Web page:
Once a case starts, what kind of mistakes do you see people make that hurts their chances of getting a desirable result?
I have seen people sink themselves by making statements about a case that's ongoing. There could be someone out there who is charged with a crime and they can end up working as an informant against you; this is why I tell everybody at the first meeting not to speak to anyone about this, even if you consider them a close friend. You can't be talking about this case to anybody else because, over the course of my career, I have seen people testify against the accused that the accused once considered a friend. They made a statement about their involvement in a crime and that friend ends up being a state witness against them later. They said that the accused had confessed to them that they participated in this crime and the friend is now receiving leniency in their own criminal matter in return for testifying against the accused.
You are better off not talking about anything to anyone ever, except your attorney. It is always best to let the attorney manage how it gets presented to the public or the press if it becomes necessary. I almost never talk to the press and that’s one of the differences between me and many other Chicago criminal lawyers. There are a lot of people that get on TV or the radio or talk to newspaper people about pending cases because it is great for their own publicity but, as a general rule, it is terrible for your client.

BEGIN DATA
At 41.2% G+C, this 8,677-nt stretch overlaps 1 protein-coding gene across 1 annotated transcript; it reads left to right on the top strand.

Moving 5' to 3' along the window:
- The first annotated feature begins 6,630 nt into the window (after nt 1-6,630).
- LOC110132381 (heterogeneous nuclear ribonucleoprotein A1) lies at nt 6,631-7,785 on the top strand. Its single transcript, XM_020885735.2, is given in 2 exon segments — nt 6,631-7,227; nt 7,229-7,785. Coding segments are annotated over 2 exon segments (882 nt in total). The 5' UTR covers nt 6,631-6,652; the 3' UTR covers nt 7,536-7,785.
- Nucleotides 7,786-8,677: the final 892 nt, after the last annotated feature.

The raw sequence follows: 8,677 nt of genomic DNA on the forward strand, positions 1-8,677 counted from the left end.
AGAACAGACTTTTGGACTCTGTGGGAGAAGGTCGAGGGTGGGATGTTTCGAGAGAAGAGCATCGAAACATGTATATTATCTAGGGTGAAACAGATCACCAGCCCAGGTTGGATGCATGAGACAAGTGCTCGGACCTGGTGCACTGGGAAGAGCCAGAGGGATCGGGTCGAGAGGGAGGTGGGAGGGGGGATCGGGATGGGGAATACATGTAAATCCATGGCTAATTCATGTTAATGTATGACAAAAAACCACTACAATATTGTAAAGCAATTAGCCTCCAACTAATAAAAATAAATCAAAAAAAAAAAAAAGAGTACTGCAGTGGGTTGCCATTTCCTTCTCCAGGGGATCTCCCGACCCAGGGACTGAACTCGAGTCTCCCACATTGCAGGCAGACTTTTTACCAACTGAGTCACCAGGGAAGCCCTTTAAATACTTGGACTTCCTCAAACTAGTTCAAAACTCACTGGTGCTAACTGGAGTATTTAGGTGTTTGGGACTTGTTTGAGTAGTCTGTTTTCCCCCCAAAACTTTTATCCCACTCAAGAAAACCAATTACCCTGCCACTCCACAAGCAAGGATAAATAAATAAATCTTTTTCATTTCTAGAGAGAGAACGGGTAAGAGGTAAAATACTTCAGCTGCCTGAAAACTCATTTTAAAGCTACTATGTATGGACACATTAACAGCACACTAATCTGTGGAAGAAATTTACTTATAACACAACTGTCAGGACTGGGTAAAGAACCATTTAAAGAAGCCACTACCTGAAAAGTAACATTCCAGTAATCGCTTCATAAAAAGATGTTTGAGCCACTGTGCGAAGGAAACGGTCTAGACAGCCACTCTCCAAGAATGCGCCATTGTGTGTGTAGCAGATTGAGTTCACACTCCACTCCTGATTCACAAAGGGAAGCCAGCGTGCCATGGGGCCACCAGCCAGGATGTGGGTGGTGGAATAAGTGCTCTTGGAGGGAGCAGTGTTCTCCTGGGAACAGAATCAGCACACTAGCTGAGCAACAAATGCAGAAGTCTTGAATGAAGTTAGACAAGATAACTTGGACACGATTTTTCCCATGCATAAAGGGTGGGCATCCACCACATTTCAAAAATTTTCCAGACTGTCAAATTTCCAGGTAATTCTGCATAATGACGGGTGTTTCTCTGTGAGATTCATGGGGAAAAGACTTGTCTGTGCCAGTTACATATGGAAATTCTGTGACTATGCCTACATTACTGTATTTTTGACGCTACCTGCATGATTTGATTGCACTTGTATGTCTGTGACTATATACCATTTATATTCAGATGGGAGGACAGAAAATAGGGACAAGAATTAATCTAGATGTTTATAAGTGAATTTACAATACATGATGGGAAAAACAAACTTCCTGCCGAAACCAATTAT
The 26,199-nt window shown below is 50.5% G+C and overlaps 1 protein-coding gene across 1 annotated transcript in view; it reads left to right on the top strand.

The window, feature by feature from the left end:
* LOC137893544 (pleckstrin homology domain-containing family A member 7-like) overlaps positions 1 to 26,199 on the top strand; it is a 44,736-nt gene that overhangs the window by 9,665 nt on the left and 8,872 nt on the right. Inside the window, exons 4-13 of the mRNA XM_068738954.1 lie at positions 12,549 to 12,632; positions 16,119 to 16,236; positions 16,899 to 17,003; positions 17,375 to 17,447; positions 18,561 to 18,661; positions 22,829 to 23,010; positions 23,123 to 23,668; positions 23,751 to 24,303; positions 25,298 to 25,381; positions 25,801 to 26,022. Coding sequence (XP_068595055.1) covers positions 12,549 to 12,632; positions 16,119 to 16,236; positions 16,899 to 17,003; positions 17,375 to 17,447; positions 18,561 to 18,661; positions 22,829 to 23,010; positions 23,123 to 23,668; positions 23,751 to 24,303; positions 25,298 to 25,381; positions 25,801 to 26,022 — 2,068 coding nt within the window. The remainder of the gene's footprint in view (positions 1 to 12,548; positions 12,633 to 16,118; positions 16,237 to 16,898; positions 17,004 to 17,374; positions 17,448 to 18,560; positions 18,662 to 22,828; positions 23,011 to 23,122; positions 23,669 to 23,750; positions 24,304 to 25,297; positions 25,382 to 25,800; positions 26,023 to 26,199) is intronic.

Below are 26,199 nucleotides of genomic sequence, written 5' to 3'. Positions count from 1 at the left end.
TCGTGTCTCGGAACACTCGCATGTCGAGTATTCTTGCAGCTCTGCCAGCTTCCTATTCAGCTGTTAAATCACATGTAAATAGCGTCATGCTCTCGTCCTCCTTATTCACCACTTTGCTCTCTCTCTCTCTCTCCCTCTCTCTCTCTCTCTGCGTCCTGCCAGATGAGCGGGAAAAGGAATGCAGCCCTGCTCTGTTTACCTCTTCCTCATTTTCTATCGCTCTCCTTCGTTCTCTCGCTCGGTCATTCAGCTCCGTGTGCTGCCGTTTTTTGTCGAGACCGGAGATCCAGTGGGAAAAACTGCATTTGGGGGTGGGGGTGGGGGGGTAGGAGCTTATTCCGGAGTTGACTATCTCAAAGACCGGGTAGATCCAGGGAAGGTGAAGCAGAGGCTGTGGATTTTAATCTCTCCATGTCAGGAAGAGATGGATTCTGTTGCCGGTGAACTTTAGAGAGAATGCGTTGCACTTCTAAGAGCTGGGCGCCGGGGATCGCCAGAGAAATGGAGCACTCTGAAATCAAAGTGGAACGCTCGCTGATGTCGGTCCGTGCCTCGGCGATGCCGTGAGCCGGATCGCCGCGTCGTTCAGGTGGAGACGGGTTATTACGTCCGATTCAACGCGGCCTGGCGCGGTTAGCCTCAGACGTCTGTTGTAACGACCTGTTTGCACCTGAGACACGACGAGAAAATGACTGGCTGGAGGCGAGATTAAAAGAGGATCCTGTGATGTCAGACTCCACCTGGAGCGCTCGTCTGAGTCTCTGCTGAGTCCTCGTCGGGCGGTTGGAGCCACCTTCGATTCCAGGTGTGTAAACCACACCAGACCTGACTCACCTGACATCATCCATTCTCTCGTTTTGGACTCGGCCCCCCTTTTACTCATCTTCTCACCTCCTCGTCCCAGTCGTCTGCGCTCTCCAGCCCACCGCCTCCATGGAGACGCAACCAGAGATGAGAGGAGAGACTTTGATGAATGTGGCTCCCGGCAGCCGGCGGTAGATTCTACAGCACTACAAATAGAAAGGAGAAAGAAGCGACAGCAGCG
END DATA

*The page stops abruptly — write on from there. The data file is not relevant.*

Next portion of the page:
It seems like being charged with a crime is a very isolating experience when you cannot talk to anybody and you’re frightened. How do you suggest people cope with this difficulty? Is it advisable to talk with a therapist who would be subject to a doctor-patient privilege of confidentiality?
When emotional, vulnerable people come to me for legal counsel they are worried about the serious ramifications and maybe even jail time if they are found guilty. They need to talk about this with someone. I generally suggest that they speak with a therapist who would be subject to a doctor-patient privilege of confidentiality. They can also speak to a priest, minister, or rabbi. To a certain extent, I can empathize with them and give them certain counseling with regard to life matters, but it is better for me to focus on executing what our overall defense strategy is. One of the fundamentals that I need to observe when I'm trying to execute my defense strategy is to leave emotions out of the equation. If I become emotionally wrapped up in a case and my thinking is affected, I might make mistakes in judgment that would not have been made if I looked at the case objectively. If you get angry, it affects your decision making process. If you get upset or sad, it affects your decision making process. Ideally, keeping an even keel is something I strive for.